Before I go any further, I need to let you know that I have not yet gotten my hands on the original research from a Rene Van de Carr in 1986 or Brent Logan’s reearch in 1987-88 which the BabyPlus claims are the scientific foundation of the prenatal enrichment devices, but I confess that I am sceptical that there is some scientific way to prove it works. Think about it a moment. The testimonials from parents on the website are all glowing accounts of how well their children did after they were born. So… most children do really well after they are born. How does the parent know that the child would have done less well without the classical music. It’s not like you could do a twin study where one twin got it and the other didn’t. I was especially fascinated by the parents who claimed that their child was born prematurely and came home from the hospital right away and had no problems. Could I have a little more data please? How premature for example. Or another mom who claims that her second child, with whom she used the stimulator, was so much different than her first child. Really! No kidding! I’ve never heard of such a thing as two children being different without this developmental accelerator. (sarcasm intended).

In fact, I have nothing against the idea. We know that music activates areas across the brain, and that as plastic as the brain is, it is totally possible that in-utero music could improve cortical connections across the brain. But without any real science to back this up, it just sounds to me like overachieving parents trying to push their children at even earlier ages, kind of like they did during the big 1980 – 90 fancy preschool boom – that turned to bust.

What do you think?

and Women are from Venus… 0

Mar3

Researchers at the University of Pennsylvania have provided a bit more information in the continuing discussion of brain differences between men and women.  Books like MEN ARE FROM MARS- WOMEN ARE FROM VENUS or THE FEMALE BRAIN have long detailed behavioral differences, but the biological basis for these behaviors has been elusive.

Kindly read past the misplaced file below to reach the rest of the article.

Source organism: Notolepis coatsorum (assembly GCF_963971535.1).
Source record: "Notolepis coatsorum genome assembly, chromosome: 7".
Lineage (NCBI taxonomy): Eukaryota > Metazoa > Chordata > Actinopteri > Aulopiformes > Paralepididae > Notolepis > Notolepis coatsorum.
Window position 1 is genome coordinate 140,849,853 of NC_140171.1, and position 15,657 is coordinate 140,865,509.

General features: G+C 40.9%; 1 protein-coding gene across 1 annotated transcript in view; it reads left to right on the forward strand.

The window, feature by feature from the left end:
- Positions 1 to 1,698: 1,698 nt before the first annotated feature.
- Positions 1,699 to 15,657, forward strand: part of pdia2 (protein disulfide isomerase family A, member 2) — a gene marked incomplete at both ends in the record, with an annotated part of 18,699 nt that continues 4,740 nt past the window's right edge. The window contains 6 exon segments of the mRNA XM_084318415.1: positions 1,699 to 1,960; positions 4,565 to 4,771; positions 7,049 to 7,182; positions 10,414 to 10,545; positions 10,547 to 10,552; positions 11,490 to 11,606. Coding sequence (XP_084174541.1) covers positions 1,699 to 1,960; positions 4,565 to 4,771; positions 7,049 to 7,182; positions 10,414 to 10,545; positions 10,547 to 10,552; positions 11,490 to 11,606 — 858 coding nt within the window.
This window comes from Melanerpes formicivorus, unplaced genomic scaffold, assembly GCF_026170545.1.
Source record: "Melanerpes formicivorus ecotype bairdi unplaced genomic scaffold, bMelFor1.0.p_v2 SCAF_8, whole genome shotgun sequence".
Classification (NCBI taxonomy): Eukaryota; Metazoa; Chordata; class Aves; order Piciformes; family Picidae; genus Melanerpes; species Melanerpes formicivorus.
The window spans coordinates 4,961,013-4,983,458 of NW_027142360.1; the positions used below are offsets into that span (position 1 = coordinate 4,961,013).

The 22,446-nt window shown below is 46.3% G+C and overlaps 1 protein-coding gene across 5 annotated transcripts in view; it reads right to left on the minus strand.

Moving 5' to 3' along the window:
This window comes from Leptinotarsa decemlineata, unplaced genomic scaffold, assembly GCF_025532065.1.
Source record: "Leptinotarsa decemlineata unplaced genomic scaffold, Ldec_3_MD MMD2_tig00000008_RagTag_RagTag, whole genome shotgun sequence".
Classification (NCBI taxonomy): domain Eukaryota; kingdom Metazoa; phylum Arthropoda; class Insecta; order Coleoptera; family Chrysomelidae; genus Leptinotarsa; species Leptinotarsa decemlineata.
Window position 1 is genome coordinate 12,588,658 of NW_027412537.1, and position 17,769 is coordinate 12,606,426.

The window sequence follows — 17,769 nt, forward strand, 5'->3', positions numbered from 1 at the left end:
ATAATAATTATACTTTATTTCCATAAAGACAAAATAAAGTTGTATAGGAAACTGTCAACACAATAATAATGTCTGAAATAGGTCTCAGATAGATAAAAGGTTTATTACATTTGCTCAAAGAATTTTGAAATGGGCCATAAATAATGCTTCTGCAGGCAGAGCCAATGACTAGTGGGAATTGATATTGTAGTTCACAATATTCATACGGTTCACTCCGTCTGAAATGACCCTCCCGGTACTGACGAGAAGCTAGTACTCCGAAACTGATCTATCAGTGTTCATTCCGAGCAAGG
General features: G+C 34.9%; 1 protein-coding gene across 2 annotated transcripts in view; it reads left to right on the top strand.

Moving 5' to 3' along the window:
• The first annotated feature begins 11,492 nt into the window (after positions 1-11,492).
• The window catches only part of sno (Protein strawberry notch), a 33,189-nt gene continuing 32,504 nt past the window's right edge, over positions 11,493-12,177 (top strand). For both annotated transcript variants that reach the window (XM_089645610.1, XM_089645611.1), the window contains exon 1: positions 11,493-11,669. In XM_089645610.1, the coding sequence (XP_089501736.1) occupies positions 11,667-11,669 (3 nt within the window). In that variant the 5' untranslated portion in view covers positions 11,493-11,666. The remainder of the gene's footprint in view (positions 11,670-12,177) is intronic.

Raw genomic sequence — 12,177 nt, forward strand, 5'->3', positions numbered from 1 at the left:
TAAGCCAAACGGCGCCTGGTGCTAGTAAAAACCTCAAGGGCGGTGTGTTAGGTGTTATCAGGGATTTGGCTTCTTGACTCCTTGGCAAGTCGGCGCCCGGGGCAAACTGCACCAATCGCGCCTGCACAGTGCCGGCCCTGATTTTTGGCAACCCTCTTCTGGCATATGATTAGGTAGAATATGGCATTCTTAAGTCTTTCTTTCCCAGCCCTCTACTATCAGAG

This study of 32 men and women shows that under moderate stress, “Men responded with increased blood flow to the right prefrontal cortex, responsible for “fight or flight.” Women had increased blood flow to the limbic system, which is also associated with a more nurturing and friendly response.”
The research also showed that the changes to the blood flow in women’s brains lasted much longer than men. Perhaps this gives a biological cause for the observation that women tend to remember emotional episodes for much longer than men?
While interesting, what does this have to do with technology design and use? Given the using technology is inherently stressful for some people, especially when confronted with a problem, one place to apply this information in is the customer service arena. Based on this, men are more likely to engage in solving the problem in a “fight” mode (i.e., problem solving) and will have worked the problem much more extensively before calling technical support. Women on the other hand are likely to be emotionally engaged in their problem with their computers and will need a customer service representative that is alert and empathetic to the emotional implications of having to face this somewhat stressful situation. In this case it is possible that solving the problem wiill need to be secondary to establishing an empathetic (not sympathetic!) connection before moving on to the actual problem. Maybe the company will loose a little in efficiency, but remember that women are more likely to remember the experience, bad or good, for longer.

“Brain Based…” a Meaningless Buzz Word 0

Feb23

1083011_thinking_out_of_the_box_2Today’s educational marketplace is full of products and theories and methodologies that claim to be “brain based”. This overused term is much like “Green” in the environmental movement. It can mean almost anything. Consumers have been taught to believe that if we say something is brain based, then it works in harmony with the brain and therefore produces better results than something that is not brain based. (Don’t we use the brain in everything we do?)
Studies by MCCabe and Castel (2008) and Weisberg, Keil et al (2008) show that an image of a brain or the mention of irrelevant neuroscientific jargon boosts sales and can sway reader judgement. The old… “if I can’t understand it, it must be true” type of consumer thinking.
Sylvan and Christodoulou (2010) suggest a new system of categorizing this nebulous “Brain Based” phenomemon to provide clarity and meaningfulness.

Brain Supported:  Products that have used neuroimaging (PET scans etc) to demonstrate the impact of the product or method on brain structure or functions along with behavioral improvement.

Brain Derived:  Products or methods that are taken from neuroscience theories.  Start with the theory and create the product based on that specific theory. 

Brain Driven: Products that manipulate brain activity to change behavior.  An example is biofeedback where a machine monitoring brain waves gives you visual feedback on your mental state in order to improve performance.

Brain Inspired:  Products or methods directly inspired by general brain principles, which in truth are most often more traditional behavioral or cognitive science.  This is something like using the principle that a small anxiety increses attention and performance, but a lot of anxiety degrades performance.

In short – using a more authentic classification system like this could help consumers discern what, if any, real roots the product or method has in current neuroscience.